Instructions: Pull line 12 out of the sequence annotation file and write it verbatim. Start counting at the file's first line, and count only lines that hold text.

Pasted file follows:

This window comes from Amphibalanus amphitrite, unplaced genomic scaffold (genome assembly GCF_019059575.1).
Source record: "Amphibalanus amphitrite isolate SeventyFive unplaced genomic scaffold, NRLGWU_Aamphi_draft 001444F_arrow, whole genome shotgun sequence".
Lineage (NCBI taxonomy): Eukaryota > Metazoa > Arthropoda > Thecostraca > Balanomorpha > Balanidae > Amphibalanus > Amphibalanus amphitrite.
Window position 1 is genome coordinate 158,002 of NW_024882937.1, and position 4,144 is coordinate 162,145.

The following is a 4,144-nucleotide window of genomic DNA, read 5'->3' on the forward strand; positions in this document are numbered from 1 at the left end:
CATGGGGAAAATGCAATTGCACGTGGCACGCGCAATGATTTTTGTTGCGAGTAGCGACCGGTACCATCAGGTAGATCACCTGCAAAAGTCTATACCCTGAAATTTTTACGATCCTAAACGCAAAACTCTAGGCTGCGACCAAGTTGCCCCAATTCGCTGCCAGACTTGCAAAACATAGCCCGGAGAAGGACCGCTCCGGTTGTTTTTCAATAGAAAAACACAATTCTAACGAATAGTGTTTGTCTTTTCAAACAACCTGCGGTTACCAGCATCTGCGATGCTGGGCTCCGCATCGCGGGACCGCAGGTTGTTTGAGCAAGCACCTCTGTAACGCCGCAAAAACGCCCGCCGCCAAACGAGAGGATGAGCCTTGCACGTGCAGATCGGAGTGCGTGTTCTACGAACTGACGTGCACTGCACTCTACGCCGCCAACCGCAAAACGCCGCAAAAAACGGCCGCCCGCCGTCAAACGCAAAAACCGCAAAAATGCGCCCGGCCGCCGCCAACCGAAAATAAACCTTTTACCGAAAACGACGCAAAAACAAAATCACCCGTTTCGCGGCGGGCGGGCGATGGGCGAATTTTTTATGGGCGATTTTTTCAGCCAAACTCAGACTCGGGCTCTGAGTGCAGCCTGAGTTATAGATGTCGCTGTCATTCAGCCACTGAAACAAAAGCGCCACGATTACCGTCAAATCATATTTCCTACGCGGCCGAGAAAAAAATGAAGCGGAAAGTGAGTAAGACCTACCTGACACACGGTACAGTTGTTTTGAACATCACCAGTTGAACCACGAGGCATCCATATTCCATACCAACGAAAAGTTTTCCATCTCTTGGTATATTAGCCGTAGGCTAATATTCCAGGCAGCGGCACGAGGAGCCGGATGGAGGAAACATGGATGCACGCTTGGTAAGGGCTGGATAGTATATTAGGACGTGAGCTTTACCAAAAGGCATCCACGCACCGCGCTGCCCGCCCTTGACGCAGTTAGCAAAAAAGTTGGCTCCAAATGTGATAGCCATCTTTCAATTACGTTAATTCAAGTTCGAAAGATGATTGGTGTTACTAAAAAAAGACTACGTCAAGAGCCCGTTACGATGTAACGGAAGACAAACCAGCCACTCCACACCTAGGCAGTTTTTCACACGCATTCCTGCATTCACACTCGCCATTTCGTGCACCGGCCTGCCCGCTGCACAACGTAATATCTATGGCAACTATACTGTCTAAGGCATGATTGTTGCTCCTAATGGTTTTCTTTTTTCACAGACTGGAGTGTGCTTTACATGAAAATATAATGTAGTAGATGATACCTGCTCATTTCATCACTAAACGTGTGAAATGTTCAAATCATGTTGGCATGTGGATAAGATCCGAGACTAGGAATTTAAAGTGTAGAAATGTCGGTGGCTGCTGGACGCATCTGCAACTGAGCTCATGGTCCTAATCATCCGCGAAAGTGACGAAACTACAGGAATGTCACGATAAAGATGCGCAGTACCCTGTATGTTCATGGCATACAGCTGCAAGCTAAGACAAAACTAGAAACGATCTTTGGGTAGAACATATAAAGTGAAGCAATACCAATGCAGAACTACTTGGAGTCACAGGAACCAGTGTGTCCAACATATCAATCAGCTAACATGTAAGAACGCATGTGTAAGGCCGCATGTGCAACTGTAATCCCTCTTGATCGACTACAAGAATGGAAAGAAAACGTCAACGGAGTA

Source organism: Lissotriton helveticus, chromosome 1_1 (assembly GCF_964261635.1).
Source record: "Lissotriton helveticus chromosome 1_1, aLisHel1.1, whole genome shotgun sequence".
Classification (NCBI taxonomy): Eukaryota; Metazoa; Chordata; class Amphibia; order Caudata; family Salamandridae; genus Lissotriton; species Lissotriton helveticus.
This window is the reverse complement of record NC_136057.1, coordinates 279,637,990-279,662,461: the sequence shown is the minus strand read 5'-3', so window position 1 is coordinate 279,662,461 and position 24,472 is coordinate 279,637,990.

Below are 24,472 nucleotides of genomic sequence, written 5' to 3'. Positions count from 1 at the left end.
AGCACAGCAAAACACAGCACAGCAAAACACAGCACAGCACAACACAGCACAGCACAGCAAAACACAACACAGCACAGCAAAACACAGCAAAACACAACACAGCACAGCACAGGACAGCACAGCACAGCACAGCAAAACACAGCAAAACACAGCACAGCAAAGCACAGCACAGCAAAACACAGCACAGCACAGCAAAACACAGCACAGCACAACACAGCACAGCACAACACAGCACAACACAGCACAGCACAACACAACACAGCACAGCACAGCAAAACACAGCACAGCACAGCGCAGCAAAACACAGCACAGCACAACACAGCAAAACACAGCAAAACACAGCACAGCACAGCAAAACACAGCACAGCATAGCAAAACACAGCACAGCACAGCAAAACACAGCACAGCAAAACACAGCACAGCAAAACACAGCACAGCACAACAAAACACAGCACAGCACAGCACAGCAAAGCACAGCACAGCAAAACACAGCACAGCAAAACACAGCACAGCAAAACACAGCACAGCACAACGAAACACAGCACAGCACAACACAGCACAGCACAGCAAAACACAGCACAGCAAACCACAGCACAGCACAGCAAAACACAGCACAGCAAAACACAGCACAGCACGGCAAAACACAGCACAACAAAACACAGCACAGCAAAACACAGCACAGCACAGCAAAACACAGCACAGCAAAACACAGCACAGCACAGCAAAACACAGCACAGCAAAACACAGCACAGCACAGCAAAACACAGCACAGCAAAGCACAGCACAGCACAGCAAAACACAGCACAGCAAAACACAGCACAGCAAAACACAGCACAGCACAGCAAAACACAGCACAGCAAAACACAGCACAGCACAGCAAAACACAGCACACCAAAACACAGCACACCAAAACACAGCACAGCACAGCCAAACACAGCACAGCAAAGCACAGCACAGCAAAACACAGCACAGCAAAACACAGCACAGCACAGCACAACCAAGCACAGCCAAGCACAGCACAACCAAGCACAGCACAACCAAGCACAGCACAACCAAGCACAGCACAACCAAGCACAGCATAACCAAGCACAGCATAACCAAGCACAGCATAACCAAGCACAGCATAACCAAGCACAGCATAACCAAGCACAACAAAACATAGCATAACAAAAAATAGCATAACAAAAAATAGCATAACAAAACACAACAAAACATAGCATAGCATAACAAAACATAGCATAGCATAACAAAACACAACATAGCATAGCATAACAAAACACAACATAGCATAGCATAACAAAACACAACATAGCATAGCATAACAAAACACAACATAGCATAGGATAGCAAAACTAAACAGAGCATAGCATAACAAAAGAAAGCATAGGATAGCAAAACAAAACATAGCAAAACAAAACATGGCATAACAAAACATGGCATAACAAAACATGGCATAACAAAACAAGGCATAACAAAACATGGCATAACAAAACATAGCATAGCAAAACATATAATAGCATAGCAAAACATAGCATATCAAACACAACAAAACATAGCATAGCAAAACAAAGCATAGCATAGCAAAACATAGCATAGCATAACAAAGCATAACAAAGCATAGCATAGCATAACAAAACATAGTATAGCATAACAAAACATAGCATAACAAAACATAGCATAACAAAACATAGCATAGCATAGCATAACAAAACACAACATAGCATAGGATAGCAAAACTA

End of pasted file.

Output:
AGCACAGCAAAACACAGCACAGCAAAACACAGCACAGCACAACACAGCACAGCACAGCAAAACACAACACAGCACAGCAAAACACAGCAAAACACAACACAGCACAGCACAGGACAGCACAGCACAGCACAGCAAAACACAGCAAAACACAGCACAGCAAAGCACAGCACAGCAAAACACAGCACAGCACAGCAAAACACAGCACAGCACAACACAGCACAGCACAACACAGCACAACACAGCACAGCACAACACAACACAGCACAGCACAGCAAAACACAGCACAGCACAGCGCAGCAAAACACAGCACAGCACAACACAGCAAAACACAGCAAAACACAGCACAGCACAGCAAAACACAGCACAGCATAGCAAAACACAGCACAGCACAGCAAAACACAGCACAGCAAAACACAGCACAGCAAAACACAGCACAGCACAACAAAACACAGCACAGCACAGCACAGCAAAGCACAGCACAGCAAAACACAGCACAGCAAAACACAGCACAGCAAAACACAGCACAGCACAACGAAACACAGCACAGCACAACACAGCACAGCACAGCAAAACACAGCACAGCAAACCACAGCACAGCACAGCAAAACACAGCACAGCAAAACACAGCACAGCACGGCAAAACACAGCACAACAAAACACAGCACAGCAAAACACAGCACAGCACAGCAAAACACAGCACAGCAAAACACAGCACAGCACAGCAAAACACAGCACAGCAAAACACAGCACAGCACAGCAAAACACAGCACAGCAAAGCACAGCACAGCACAGCAAAACACAGCACAGCAAAACACAGCACAGCAAAACACAGCACAGCACAGCAAAACACAGCACAGCAAAACACAGCACAGCACAGCAAAACACAGCACACCAAAACACAGCACACCAAAACACAGCACAGCACAGCCAAACACAGCACAGCAAAGCACAGCACAGCAAAACACAGCACAGCAAAACACAGCACAGCACAGCACAACCAAGCACAGCCAAGCACAGCACAACCAAGCACAGCACAACCAAGCACAGCACAACCAAGCACAGCACAACCAAGCACAGCATAACCAAGCACAGCATAACCAAGCACAGCATAACCAAGCACAGCATAACCAAGCACAGCATAACCAAGCACAACAAAACATAGCATAACAAAAAATAGCATAACAAAAAATAGCATAACAAAACACAACAAAACATAGCATAGCATAACAAAACATAGCATAGCATAACAAAACACAACATAGCATAGCATAACAAAACACAACATAGCATAGCATAACAAAACACAACATAGCATAGCATAACAAAACACAACATAGCATAGGATAGCAAAACTAAACAGAGCATAGCATAACAAAAGAAAGCATAGGATAGCAAAACAAAACATAGCAAAACAAAACATGGCATAACAAAACATGGCATAACAAAACATGGCATAACAAAACAAGGCATAACAAAACATGGCATAACAAAACATAGCATAGCAAAACATATAATAGCATAGCAAAACATAGCATATCAAACACAACAAAACATAGCATAGCAAAACAAAGCATAGCATAGCAAAACATAGCATAGCATAACAAAGCATAACAAAGCATAGCATAGCATAACAAAACATAGTATAGCATAACAAAACATAGCATAACAAAACATAGCATAACAAAACATAGCATAGCATAGCATAACAAAACACAACATAGCATAGGATAGCAAAACTA